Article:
Manchego cheese is the most important and well-known sheep's milk cheese in Spain. It's cylindrical shape is very characteristic and defined due to the traditional use of esparto grass molds, which imprint a zigzag pattern along the sides of the cheese. The small wooden boards used for pressing the cheese imprint a wheat ear pattern on the top and bottom surfaces. Today's industrially produced cheeses have the same engraving.
Springbank Cheese handles true Queso Manchego, made from the whole, pasteurized milk of the Manchega sheep raised in the "La Mancha" region, a vast high plateau that is more than 600 metres above sea level, located southeast of Madrid, which encompasses the provinces of Toledo, Cuenca, Cuidad Real and Albacete. Manchego cheese has a long historic and literary tradition, as it was mentioned by Cervantes in the legendary Don Quixote of La Mancha. The designation "Queso Manchego" is protected under Spain's Denominación de Origen regulatory classification system and the cheese has had Protected Denomination of Origin (Denominación de Origen Protegida - D.O.P.) status since 1984. To qualify for such prestigious European Union status, the cheese must be produced in specifically designated parts of the four La Mancha provinces, made with the whole milk of sheep of the Manchega breed that are raised on registered farms within the designated area, be aged for a minimum of 60 days (30 days for cheeses weighting up to 1.5 kg) and a maximum of two years, and produced by pressing in a cylindrical mold that has a maximum height of 12 cm and a maximm diameter of 22 cm.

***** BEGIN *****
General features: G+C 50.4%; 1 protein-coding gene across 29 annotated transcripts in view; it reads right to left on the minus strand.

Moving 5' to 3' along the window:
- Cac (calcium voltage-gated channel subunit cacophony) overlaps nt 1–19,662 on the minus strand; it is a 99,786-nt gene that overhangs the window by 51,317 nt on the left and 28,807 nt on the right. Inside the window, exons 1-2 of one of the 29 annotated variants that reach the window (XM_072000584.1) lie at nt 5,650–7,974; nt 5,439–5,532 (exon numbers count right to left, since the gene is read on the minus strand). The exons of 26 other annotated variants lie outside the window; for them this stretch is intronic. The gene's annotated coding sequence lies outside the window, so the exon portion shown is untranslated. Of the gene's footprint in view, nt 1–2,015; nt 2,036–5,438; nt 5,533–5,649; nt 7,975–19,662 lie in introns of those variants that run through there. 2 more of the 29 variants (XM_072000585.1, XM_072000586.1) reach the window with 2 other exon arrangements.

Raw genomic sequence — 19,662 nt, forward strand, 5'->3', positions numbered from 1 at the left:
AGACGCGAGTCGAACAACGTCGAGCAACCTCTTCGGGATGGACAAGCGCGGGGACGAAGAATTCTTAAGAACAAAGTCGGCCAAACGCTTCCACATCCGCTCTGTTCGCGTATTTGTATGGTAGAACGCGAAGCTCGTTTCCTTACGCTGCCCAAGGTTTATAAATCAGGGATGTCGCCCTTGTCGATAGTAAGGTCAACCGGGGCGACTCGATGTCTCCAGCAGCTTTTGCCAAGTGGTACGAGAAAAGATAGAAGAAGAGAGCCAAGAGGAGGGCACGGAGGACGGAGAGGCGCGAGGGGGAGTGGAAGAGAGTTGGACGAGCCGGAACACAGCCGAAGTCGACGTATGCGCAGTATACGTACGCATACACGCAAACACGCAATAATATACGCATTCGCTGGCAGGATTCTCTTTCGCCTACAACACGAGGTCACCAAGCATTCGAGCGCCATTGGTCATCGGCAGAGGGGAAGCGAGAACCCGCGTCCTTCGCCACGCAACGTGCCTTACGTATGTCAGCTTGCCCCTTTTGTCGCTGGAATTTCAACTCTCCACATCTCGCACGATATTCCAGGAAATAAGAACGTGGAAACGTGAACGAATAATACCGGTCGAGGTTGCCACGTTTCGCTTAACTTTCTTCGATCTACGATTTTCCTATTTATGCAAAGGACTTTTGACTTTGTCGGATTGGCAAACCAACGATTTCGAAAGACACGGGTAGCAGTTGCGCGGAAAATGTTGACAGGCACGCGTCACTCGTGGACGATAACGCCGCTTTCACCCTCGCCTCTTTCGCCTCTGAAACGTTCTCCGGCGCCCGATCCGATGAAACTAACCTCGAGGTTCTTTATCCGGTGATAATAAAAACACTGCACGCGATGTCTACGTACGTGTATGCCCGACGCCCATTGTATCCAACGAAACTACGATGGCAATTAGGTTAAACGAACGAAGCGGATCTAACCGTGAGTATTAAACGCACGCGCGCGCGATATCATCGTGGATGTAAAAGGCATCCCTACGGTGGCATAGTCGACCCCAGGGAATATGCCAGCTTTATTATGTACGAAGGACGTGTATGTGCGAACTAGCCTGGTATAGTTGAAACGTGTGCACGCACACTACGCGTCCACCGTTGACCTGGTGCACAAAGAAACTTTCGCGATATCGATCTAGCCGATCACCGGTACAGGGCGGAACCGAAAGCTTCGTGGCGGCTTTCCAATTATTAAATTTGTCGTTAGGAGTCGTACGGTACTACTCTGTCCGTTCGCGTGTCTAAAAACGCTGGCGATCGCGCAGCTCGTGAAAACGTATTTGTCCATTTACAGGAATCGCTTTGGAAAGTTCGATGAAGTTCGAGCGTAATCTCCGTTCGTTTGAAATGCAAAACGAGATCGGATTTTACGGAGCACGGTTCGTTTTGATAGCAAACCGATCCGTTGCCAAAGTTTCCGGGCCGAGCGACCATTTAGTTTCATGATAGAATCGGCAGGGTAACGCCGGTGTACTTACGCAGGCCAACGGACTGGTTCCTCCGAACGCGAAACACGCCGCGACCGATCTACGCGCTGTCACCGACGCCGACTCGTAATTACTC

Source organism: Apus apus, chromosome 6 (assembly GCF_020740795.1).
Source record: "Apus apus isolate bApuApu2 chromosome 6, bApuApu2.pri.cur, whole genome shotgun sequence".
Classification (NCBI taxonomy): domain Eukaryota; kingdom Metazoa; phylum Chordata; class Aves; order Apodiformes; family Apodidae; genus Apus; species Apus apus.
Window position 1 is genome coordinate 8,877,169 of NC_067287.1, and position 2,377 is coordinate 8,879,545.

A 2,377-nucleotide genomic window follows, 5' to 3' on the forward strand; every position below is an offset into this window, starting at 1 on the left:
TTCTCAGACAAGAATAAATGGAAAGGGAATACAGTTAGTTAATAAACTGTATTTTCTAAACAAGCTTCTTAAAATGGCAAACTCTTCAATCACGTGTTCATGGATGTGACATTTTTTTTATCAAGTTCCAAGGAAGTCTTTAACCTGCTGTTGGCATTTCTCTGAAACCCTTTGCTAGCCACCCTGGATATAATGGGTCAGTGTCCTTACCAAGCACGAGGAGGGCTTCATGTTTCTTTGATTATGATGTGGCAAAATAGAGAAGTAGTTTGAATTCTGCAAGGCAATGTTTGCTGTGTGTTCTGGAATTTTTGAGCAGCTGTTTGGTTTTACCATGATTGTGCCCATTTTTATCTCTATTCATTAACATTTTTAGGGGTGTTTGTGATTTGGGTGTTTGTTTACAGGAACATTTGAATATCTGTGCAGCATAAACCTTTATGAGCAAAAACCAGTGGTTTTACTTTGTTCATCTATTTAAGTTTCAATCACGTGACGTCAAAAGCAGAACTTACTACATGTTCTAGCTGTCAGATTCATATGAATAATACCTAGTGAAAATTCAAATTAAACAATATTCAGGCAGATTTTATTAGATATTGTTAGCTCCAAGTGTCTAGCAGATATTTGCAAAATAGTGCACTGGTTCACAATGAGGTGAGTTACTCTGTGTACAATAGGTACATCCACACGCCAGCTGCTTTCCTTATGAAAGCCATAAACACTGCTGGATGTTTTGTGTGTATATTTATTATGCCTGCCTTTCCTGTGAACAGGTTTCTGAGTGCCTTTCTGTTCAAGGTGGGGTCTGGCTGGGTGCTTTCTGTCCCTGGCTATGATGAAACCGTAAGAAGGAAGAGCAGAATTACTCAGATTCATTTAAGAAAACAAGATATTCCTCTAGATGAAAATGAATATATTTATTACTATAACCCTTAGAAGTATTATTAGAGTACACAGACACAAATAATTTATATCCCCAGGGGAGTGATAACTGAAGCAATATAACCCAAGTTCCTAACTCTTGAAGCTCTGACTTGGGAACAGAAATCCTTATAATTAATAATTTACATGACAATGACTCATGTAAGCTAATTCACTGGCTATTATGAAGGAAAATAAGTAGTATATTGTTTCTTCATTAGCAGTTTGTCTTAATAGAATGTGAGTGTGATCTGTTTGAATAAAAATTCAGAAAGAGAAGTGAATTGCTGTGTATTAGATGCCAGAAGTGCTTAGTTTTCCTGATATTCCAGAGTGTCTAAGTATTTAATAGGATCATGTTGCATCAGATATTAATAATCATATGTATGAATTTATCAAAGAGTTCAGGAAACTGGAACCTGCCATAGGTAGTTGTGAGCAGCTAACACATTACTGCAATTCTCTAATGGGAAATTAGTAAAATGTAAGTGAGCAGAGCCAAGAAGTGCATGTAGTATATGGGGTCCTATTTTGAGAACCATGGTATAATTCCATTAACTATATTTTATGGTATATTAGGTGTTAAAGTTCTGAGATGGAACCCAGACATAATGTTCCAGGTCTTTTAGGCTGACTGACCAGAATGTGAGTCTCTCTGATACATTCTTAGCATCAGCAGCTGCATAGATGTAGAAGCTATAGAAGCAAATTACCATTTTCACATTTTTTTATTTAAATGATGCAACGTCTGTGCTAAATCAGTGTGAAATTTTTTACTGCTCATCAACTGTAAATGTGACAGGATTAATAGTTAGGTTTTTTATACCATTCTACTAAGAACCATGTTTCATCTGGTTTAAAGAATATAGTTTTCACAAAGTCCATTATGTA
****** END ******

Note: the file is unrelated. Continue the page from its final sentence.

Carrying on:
Manchego has a firm and compact consistency and a buttery texture, and often contains small, unevenly distributed air pockets. The cheese varies in colour from white to ivory yellow and the inedible rind from yellow to brownish beige. The flavour is distinctive - well developed but not too strong, creamy with a slight piquancy, and leaves an aftertaste characteristic of sheep's milk.
Springbank Cheese carries two varieties of Queso Manchego. Curado, aged from three to six months, is semi-firm and has a sweet nutty flavour. A good eating cheese, it melts well and is often used in quesadillas. Veijo, aged for one year, is firm with a sharper flavour and a rich deep pepperiness. Its intense taste and crumbly texture make it perfect to eat as is, perhaps with a slice of bread, or as tapas. It also grates well. As the focal point of Antipasto, either variety can be served with olives, sun-dried tomatoes or crusty bread, and is equally enjoyable as a snack or dessert with fruit or fruit tarts.
Beverage Pairings: Manchego pairs well with a robust red wine (Rioja) or a dry sherry (Fino). The aromatic intensity of a Manzanilla wine is also an excellent foil.
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Time for delivery: 1 to 2 weeks
This is a pasteruized sheep's milk cheese.